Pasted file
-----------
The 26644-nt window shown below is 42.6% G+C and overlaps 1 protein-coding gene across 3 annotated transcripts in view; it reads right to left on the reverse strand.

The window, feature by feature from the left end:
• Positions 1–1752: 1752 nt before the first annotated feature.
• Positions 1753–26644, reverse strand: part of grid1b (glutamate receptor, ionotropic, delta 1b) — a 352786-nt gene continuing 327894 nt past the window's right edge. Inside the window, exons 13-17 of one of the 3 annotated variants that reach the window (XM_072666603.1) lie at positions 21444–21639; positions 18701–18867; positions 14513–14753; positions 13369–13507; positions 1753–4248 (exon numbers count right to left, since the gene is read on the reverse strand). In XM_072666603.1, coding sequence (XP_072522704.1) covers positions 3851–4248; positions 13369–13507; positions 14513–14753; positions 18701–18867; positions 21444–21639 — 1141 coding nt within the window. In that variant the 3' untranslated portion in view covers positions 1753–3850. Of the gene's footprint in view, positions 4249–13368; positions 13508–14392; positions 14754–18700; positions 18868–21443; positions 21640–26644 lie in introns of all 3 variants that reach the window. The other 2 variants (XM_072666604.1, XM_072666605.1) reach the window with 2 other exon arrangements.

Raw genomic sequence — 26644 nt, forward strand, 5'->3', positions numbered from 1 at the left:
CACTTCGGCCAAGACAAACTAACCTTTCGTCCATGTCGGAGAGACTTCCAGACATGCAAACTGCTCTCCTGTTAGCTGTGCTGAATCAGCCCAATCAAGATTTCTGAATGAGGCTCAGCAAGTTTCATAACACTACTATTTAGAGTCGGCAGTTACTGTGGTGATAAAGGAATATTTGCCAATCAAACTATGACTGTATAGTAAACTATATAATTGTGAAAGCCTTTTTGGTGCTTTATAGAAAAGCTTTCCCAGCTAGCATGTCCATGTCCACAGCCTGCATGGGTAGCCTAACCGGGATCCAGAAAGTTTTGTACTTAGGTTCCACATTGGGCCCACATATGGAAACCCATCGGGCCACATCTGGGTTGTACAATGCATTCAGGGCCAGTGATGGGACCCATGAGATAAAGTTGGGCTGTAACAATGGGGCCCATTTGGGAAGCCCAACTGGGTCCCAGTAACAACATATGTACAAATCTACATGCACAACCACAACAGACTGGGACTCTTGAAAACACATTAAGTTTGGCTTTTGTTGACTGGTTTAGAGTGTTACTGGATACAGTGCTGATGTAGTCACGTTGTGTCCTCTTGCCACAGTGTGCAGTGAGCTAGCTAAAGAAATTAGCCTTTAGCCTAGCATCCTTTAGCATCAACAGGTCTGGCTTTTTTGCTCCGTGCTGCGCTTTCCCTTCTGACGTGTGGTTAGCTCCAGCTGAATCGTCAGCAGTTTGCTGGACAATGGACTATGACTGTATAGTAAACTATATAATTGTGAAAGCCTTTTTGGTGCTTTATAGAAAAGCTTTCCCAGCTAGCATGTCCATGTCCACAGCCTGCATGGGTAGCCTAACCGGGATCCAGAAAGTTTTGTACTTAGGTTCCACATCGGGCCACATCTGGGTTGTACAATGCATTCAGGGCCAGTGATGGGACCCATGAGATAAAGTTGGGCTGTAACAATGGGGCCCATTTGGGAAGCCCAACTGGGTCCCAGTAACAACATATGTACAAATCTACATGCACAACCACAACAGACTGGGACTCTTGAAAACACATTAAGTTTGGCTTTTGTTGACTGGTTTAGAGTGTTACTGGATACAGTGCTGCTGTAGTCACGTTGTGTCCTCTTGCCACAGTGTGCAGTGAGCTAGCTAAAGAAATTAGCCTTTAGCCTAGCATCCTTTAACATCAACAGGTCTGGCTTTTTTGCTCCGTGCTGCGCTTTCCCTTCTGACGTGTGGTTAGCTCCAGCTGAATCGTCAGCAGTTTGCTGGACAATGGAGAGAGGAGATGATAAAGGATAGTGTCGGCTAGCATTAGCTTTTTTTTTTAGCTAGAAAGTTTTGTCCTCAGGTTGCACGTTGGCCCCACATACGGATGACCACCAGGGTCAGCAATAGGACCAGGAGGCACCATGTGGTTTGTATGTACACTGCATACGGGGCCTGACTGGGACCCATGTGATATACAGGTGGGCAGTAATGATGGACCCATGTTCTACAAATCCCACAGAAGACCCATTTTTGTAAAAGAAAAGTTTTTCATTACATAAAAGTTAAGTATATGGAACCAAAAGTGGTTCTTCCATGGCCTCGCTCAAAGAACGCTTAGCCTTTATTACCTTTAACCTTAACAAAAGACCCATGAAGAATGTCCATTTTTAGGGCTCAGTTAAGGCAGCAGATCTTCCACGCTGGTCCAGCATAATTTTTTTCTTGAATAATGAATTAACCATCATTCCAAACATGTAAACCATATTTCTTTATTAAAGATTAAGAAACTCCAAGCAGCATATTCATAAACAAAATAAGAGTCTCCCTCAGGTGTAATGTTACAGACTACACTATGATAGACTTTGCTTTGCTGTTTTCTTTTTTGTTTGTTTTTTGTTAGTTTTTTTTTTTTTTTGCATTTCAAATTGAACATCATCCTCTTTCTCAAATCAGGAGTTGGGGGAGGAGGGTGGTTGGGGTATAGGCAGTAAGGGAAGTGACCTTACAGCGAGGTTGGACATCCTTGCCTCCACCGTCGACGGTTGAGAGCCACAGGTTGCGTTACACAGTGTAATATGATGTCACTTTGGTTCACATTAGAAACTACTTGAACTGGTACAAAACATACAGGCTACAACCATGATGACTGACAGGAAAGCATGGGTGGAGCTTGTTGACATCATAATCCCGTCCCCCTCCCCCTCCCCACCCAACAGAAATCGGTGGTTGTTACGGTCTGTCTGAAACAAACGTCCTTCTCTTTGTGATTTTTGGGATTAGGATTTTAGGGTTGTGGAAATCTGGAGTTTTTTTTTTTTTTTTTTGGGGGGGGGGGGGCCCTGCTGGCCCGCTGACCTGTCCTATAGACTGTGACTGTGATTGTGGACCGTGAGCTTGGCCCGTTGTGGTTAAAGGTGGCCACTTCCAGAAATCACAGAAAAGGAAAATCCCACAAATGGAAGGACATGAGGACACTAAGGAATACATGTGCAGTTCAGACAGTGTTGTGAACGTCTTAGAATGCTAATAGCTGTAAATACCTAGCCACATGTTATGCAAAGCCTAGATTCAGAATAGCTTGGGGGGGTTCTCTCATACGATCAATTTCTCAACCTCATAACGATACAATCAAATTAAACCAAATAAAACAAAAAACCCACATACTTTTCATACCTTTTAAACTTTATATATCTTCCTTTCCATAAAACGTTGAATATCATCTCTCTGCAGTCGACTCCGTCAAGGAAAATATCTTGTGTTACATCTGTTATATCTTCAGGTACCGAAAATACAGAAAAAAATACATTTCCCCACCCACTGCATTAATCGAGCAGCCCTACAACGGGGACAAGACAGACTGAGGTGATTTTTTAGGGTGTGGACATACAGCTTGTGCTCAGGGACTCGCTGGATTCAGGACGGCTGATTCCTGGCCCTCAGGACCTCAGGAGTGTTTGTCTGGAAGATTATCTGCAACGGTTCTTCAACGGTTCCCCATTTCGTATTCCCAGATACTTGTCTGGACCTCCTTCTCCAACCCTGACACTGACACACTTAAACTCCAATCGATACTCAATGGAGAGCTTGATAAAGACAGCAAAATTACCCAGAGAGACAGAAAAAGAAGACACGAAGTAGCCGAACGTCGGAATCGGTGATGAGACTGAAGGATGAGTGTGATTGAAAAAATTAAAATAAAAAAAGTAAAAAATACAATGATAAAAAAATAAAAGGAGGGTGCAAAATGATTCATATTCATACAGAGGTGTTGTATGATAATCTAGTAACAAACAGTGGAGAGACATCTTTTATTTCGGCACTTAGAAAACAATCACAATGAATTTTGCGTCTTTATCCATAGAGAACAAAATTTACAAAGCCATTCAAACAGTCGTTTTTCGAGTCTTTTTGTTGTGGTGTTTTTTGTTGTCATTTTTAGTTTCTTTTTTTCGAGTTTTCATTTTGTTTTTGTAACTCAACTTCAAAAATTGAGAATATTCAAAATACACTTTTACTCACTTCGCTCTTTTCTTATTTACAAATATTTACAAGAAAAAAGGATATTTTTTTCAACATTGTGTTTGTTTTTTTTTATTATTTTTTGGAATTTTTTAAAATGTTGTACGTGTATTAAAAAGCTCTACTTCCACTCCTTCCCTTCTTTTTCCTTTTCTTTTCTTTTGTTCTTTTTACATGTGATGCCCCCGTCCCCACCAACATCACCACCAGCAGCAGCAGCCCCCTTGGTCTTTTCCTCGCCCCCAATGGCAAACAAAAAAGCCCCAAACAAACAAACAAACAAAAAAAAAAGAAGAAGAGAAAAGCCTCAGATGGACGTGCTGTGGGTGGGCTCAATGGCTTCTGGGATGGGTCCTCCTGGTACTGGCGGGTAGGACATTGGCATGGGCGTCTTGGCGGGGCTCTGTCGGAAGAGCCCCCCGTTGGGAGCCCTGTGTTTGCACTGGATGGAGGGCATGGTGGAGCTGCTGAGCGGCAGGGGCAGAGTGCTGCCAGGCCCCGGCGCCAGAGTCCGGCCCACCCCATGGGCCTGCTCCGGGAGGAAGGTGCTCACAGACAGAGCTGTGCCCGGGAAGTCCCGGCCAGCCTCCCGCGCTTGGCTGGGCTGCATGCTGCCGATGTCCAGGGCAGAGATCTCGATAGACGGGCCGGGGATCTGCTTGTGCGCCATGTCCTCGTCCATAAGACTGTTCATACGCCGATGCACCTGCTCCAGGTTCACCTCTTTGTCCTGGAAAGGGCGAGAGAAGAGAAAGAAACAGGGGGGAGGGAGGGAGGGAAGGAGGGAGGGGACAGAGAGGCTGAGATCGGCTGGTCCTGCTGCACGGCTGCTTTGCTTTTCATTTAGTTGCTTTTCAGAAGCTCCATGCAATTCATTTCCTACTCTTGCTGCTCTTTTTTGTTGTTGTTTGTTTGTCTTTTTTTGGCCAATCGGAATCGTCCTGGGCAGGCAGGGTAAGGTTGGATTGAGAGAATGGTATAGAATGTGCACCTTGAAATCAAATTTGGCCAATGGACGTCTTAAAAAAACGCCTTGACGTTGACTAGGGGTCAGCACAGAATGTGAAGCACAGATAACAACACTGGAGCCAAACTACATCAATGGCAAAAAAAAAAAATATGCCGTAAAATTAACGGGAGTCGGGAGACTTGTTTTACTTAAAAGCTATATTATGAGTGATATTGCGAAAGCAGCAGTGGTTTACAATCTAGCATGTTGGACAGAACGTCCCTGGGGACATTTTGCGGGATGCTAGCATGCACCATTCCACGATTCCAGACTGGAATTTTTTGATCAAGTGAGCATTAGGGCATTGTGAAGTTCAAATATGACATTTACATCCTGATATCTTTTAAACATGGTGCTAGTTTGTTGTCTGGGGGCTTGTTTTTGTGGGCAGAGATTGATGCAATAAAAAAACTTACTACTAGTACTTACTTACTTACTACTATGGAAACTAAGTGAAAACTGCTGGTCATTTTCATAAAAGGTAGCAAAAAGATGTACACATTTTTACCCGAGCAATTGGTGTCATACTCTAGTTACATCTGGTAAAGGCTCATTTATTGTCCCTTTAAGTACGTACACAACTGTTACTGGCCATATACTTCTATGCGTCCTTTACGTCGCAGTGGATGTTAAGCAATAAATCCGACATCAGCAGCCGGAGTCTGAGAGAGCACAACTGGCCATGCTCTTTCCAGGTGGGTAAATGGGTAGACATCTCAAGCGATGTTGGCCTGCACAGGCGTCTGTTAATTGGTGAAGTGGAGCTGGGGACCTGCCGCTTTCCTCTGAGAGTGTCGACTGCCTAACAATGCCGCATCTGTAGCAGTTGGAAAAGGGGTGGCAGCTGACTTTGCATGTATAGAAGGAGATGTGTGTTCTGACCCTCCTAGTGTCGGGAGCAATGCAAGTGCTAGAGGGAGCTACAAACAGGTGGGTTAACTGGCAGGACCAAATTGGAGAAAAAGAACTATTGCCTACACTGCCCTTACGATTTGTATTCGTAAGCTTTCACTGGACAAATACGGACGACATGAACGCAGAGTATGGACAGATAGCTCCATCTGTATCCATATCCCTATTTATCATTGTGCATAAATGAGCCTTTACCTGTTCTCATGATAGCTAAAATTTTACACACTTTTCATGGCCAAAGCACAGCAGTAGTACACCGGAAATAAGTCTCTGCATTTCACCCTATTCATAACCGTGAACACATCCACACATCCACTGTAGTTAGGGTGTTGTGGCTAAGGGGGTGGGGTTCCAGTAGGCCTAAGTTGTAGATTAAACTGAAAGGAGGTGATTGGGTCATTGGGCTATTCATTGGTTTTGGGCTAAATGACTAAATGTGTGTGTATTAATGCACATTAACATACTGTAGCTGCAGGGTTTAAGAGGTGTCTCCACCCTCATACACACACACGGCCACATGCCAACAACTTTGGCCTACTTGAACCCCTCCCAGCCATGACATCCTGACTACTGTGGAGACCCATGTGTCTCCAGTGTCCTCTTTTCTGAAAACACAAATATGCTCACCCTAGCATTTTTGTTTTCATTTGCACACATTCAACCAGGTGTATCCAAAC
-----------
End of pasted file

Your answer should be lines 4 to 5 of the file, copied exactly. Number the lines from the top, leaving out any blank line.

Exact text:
• Positions 1753–26644, reverse strand: part of grid1b (glutamate receptor, ionotropic, delta 1b) — a 352786-nt gene continuing 327894 nt past the window's right edge. Inside the window, exons 13-17 of one of the 3 annotated variants that reach the window (XM_072666603.1) lie at positions 21444–21639; positions 18701–18867; positions 14513–14753; positions 13369–13507; positions 1753–4248 (exon numbers count right to left, since the gene is read on the reverse strand). In XM_072666603.1, coding sequence (XP_072522704.1) covers positions 3851–4248; positions 13369–13507; positions 14513–14753; positions 18701–18867; positions 21444–21639 — 1141 coding nt within the window. In that variant the 3' untranslated portion in view covers positions 1753–3850. Of the gene's footprint in view, positions 4249–13368; positions 13508–14392; positions 14754–18700; positions 18868–21443; positions 21640–26644 lie in introns of all 3 variants that reach the window. The other 2 variants (XM_072666604.1, XM_072666605.1) reach the window with 2 other exon arrangements.

Raw genomic sequence — 26644 nt, forward strand, 5'->3', positions numbered from 1 at the left: